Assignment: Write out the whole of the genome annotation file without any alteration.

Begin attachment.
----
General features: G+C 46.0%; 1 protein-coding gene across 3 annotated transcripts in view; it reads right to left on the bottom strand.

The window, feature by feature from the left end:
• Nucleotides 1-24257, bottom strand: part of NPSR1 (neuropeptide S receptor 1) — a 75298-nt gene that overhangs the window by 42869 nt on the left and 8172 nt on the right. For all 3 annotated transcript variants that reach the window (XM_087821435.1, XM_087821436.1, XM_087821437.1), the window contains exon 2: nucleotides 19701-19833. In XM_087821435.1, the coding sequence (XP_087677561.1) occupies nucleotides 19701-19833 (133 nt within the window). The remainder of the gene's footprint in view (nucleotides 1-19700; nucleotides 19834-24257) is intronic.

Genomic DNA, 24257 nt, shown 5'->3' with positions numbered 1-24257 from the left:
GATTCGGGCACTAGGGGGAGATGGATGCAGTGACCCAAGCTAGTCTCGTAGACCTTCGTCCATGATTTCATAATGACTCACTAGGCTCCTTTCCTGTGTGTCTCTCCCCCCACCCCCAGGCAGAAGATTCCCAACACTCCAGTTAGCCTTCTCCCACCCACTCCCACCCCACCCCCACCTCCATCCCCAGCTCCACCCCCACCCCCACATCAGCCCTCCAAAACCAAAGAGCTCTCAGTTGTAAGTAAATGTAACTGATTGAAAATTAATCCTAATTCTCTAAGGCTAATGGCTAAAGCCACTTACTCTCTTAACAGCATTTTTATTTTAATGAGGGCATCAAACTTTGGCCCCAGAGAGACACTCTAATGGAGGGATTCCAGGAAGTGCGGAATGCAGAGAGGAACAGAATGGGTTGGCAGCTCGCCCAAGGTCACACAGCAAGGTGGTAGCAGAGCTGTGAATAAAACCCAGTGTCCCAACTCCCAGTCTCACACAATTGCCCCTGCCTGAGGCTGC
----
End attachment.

General features: G+C 46.0%; 1 protein-coding gene across 3 annotated transcripts in view; it reads right to left on the bottom strand.

The window, feature by feature from the left end:
• Nucleotides 1-24257, bottom strand: part of NPSR1 (neuropeptide S receptor 1) — a 75298-nt gene that overhangs the window by 42869 nt on the left and 8172 nt on the right. For all 3 annotated transcript variants that reach the window (XM_087821435.1, XM_087821436.1, XM_087821437.1), the window contains exon 2: nucleotides 19701-19833. In XM_087821435.1, the coding sequence (XP_087677561.1) occupies nucleotides 19701-19833 (133 nt within the window). The remainder of the gene's footprint in view (nucleotides 1-19700; nucleotides 19834-24257) is intronic.

Genomic DNA, 24257 nt, shown 5'->3' with positions numbered 1-24257 from the left:
GATTCGGGCACTAGGGGGAGATGGATGCAGTGACCCAAGCTAGTCTCGTAGACCTTCGTCCATGATTTCATAATGACTCACTAGGCTCCTTTCCTGTGTGTCTCTCCCCCCACCCCCAGGCAGAAGATTCCCAACACTCCAGTTAGCCTTCTCCCACCCACTCCCACCCCACCCCCACCTCCATCCCCAGCTCCACCCCCACCCCCACATCAGCCCTCCAAAACCAAAGAGCTCTCAGTTGTAAGTAAATGTAACTGATTGAAAATTAATCCTAATTCTCTAAGGCTAATGGCTAAAGCCACTTACTCTCTTAACAGCATTTTTATTTTAATGAGGGCATCAAACTTTGGCCCCAGAGAGACACTCTAATGGAGGGATTCCAGGAAGTGCGGAATGCAGAGAGGAACAGAATGGGTTGGCAGCTCGCCCAAGGTCACACAGCAAGGTGGTAGCAGAGCTGTGAATAAAACCCAGTGTCCCAACTCCCAGTCTCACACAATTGCCCCTGCCTGAGGCTGC